Late-night host John Oliver doubled down in his criticisms of AT&T this week — his HBO show’s own parent company — after the recent report that the far-right One America News Network is primarily funded by the telecom giant.
On Wednesday, Reuters reporters that OANN — which routinely broadcasts conspiracy theories about COVID-19 and the 2020 election to its conservative audience — was actually an idea from AT&T executives, who, according to testimony reviewed by Reuters, asked now-CEO Robert Herring Sr. to make a conservative network to compete with Fox News in 2013.
“Yup, turns out AT&T has been up to some s—,” Oliver said. “And it is worth noting, AT&T is still technically our business daddy, making OAN our business step-sibling, and not in a hot way.”
According to Reuters, AT&T has contributed “tens of missions of dollars in revenue” to the network, which has faced lawsuits for its coverage of the 2020 election. In fact, the report found that 90% of OANN’s revenue comes from a contract with television platforms AT&T owns, including DirecTV.
At that, Oliver bristled, before revealing that his show did reach out to AT&T for a comment on the matter.
“The larger point here is OAN would be literally nothing without AT&T,” Oliver. said “An OAN accountant reportedly said under oath that AT&T provided 90 percent of Herring Networks’ income. And, as for OAN’s horrendous content, AT&T told us: ‘DirecTV respects the editorial the channels it carries… Just as AT&T is committed to providing editorial independence for every WarnerMedia show—including this one…’”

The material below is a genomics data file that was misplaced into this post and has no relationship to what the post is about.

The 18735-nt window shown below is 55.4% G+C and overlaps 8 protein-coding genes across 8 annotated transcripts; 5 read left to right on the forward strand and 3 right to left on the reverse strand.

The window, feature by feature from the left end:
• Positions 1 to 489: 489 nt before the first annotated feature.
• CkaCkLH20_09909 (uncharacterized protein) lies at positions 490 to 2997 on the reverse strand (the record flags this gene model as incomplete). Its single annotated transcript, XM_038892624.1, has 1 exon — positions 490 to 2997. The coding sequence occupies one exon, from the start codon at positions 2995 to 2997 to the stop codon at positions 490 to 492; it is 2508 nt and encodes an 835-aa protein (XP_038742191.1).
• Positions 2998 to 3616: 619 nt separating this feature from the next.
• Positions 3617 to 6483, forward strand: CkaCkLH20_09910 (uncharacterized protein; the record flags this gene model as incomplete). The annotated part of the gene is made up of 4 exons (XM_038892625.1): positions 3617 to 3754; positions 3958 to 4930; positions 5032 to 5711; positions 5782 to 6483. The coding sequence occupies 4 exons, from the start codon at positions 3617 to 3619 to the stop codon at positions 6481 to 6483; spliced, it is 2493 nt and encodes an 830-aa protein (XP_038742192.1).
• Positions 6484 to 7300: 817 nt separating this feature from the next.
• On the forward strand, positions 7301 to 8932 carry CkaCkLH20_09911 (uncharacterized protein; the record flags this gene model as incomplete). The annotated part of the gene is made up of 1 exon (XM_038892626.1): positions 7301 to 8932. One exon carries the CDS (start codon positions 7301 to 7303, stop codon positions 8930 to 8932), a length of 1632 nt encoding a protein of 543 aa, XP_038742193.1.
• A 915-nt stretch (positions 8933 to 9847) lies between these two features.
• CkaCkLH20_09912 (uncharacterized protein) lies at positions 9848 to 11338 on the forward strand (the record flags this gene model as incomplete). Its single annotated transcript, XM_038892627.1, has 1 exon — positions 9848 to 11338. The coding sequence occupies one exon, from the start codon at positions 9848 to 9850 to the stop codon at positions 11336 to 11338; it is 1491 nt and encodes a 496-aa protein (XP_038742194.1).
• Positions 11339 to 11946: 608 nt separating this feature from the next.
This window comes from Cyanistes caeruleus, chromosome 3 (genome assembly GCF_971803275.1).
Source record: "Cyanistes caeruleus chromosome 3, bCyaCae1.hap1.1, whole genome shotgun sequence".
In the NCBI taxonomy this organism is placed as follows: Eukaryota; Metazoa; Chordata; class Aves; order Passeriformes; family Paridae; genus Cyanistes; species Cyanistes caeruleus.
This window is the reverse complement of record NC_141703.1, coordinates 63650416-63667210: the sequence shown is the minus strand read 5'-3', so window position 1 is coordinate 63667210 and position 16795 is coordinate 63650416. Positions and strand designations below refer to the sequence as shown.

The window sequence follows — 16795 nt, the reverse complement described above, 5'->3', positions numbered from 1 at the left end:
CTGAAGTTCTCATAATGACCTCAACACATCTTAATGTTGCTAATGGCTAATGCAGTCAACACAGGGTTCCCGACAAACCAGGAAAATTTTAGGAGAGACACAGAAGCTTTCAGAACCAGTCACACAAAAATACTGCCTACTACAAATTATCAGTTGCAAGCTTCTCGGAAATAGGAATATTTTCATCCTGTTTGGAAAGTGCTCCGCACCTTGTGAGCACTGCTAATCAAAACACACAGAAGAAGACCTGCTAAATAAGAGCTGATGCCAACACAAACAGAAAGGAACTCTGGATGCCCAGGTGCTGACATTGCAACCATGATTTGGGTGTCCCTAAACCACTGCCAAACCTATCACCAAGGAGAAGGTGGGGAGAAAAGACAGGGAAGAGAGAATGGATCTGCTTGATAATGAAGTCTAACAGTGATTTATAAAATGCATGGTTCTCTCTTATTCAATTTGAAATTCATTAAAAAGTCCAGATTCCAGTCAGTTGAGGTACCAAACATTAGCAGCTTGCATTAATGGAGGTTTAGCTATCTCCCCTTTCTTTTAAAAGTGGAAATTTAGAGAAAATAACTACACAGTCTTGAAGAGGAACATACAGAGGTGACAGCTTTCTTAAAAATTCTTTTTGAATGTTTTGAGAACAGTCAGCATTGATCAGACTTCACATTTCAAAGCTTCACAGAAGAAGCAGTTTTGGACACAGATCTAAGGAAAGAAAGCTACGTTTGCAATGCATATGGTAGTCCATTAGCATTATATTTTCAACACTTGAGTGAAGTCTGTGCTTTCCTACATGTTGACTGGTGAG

With that editorial independence, Oliver took a moment to suggest new slogans for his parent company, including: “Assume something was lost in communication” and “All the business savvy of Quibi without the courtesy of committing corporate suicide.”
To end the segment, Oliver made one final plea to the company that may not own the show much longer.
“Look, AT&T, I know our relationship is a little awkward, especially since you’re trying to spin this business baby off in your deal with Discovery, but while we are still technically related, let me just say this: You’re a terrible company. You do bad things and you make the world worse,” Oliver said. “Please don’t bother keeping in touch once the merger’s complete. Although, that really should not be a problem for you. You’re AT&T, it’s not like your messages will go through anyway.”
You can watch Oliver’s comments in the video above.